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But even if the initial numbers are impeccable, Best says, there are numerous ways in which they may be mangled, including changing or competing definitions (combining numbers based on different definitions of homicide over time or from different jurisdictions, for instance), incomplete records (a jurisdiction that chooses not to submit hate crime statistics may be taken as a jurisdiction that has no hate crimes), and transformations (as when the estimate of 150,000 young women suffering from anorexia became 150,000 young women DYING every year from anorexia).
But since we are not good at math, Best says, innocent confusion causes much of the garbling of statistics. Figures from the report Workforce 2000, for instance, showed that, because of the increasing participation of women, blacks, Hispanics and Asians in the American workforce, white men, then 47.9% of the American workforce, would be only 44.8% in the coming century. But the report authors chose to report not in terms of percentage of the total workforce -- a concept most of us grasp -- but in terms of "net additions," a concept even the writers of the report's executive summary misunderstood. Thus they, and the media, misreported the figures, claiming that white males would become only 15% of new entrants to the workforce. This mutant statistic was further confused by other people, including the official who testified in a congressional hearing that "By the year 2000, nearly 65% of the total workforce will be women." [Say what? No warning beeps from your crap detectors, anybody?]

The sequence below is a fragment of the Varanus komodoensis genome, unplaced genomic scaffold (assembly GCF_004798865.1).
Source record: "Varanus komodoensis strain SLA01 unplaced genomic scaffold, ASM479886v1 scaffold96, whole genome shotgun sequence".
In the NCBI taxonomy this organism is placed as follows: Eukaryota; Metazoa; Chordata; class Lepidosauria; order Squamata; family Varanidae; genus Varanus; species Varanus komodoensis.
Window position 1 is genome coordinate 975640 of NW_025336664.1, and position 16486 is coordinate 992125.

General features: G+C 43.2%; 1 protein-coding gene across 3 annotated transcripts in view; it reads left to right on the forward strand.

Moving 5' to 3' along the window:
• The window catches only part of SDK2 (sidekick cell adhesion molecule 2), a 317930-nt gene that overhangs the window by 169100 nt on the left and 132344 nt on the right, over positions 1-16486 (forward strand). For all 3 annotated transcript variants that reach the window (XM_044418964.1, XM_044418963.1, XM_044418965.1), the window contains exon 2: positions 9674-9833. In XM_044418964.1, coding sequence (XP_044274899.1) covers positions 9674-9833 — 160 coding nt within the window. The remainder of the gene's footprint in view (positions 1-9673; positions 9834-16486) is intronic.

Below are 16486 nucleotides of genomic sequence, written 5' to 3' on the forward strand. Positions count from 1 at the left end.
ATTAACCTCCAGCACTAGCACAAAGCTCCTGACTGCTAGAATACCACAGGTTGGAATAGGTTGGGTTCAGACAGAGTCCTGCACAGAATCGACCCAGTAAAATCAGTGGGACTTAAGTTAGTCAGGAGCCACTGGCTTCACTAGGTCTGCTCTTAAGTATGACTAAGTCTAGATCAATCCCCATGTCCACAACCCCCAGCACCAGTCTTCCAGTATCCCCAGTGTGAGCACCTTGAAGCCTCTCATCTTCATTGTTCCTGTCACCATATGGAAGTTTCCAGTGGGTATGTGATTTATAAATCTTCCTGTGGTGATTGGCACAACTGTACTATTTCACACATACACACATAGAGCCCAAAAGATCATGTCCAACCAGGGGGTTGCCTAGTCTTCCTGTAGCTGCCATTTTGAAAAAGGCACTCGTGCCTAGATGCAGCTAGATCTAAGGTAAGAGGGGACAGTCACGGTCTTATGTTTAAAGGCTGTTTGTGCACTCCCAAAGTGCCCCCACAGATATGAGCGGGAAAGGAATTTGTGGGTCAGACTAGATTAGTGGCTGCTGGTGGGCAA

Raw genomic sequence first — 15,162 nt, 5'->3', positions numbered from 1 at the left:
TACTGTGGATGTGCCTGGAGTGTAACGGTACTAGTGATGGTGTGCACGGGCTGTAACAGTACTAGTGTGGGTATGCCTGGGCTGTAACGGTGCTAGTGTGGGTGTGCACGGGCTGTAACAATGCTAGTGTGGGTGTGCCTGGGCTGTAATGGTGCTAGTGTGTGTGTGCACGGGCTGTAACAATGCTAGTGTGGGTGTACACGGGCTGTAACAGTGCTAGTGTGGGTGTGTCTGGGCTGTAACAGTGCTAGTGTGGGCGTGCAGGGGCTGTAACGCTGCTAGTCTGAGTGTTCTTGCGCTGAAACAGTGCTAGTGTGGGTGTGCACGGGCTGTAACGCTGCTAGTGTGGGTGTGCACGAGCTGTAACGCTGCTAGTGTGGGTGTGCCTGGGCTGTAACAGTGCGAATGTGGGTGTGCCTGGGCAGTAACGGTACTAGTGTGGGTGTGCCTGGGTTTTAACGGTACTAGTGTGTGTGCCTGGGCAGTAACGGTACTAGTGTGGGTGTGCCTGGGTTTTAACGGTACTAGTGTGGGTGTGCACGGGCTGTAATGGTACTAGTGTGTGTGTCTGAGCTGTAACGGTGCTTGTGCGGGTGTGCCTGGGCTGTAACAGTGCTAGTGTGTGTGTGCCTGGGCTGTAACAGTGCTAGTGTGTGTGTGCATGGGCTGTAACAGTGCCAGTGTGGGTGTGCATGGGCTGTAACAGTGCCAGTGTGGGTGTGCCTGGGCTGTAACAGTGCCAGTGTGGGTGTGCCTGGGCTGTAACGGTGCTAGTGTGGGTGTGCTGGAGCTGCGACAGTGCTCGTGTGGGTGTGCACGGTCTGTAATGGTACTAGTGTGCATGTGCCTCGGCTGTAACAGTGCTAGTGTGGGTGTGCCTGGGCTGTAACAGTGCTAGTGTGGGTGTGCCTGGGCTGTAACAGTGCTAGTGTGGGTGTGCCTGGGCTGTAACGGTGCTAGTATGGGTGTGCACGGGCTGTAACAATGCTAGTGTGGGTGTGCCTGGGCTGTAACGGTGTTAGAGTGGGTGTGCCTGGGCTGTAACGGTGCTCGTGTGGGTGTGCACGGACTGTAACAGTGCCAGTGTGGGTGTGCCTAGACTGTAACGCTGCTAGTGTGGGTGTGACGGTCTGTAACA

Possibly the most useful part of the book is his section on how to question numbers when we encounter them. We must think, Best says, about the sources of the numbers and what stake they have in those numbers; we must ask what definitions were used, what method was used, what competing statistics are available. The more dramatic the numbers, and the more significant the actions we are asked to take because of them, the greater the need to examine those figures closely.
This is not the only book available on this topic; I'd also recommend John Allen Paulos' book, A Mathematician Reads the Newspaper for multiple examples of numbers misreported by an innumerate press. But the book does an outstanding job of making complex statistical issues intelligible TO the innumerate. And it's a clear warning to any of us who think our job is done when we hand our users an article that has the statistics they requested in it.
NOTE: On a related note, do not miss Trudy Lieberman's article, "Seven Deadly Sins" in the September-October, 2001 issue of Columbia Journalism Review, which explains why you should never trust medical news in newspapers, TV news or popular magazines.
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Reporters are faced with the daily choice of painstakingly researching stories or writing whatever people tell them. Both approaches pay the same.
Scott Adams. The Dilbert Principle.
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Copyright, Marylaine Block, 2000.